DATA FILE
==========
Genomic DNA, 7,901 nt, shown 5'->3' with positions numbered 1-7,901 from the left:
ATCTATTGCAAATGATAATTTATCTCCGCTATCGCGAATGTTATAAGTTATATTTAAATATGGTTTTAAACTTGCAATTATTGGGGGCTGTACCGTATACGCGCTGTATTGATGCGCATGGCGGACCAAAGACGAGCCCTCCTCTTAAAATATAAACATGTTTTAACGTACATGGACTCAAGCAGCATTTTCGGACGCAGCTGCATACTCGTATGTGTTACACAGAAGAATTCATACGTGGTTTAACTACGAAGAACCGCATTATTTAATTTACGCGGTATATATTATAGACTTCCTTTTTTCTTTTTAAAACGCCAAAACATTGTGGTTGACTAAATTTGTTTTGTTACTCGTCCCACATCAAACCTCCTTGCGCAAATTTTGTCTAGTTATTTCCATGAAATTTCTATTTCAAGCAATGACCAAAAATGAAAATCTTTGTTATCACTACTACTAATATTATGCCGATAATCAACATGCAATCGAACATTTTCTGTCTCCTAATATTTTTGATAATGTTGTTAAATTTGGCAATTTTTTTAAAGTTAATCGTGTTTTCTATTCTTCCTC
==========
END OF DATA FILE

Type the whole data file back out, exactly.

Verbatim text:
Genomic DNA, 7,901 nt, shown 5'->3' with positions numbered 1-7,901 from the left:
ATCTATTGCAAATGATAATTTATCTCCGCTATCGCGAATGTTATAAGTTATATTTAAATATGGTTTTAAACTTGCAATTATTGGGGGCTGTACCGTATACGCGCTGTATTGATGCGCATGGCGGACCAAAGACGAGCCCTCCTCTTAAAATATAAACATGTTTTAACGTACATGGACTCAAGCAGCATTTTCGGACGCAGCTGCATACTCGTATGTGTTACACAGAAGAATTCATACGTGGTTTAACTACGAAGAACCGCATTATTTAATTTACGCGGTATATATTATAGACTTCCTTTTTTCTTTTTAAAACGCCAAAACATTGTGGTTGACTAAATTTGTTTTGTTACTCGTCCCACATCAAACCTCCTTGCGCAAATTTTGTCTAGTTATTTCCATGAAATTTCTATTTCAAGCAATGACCAAAAATGAAAATCTTTGTTATCACTACTACTAATATTATGCCGATAATCAACATGCAATCGAACATTTTCTGTCTCCTAATATTTTTGATAATGTTGTTAAATTTGGCAATTTTTTTAAAGTTAATCGTGTTTTCTATTCTTCCTC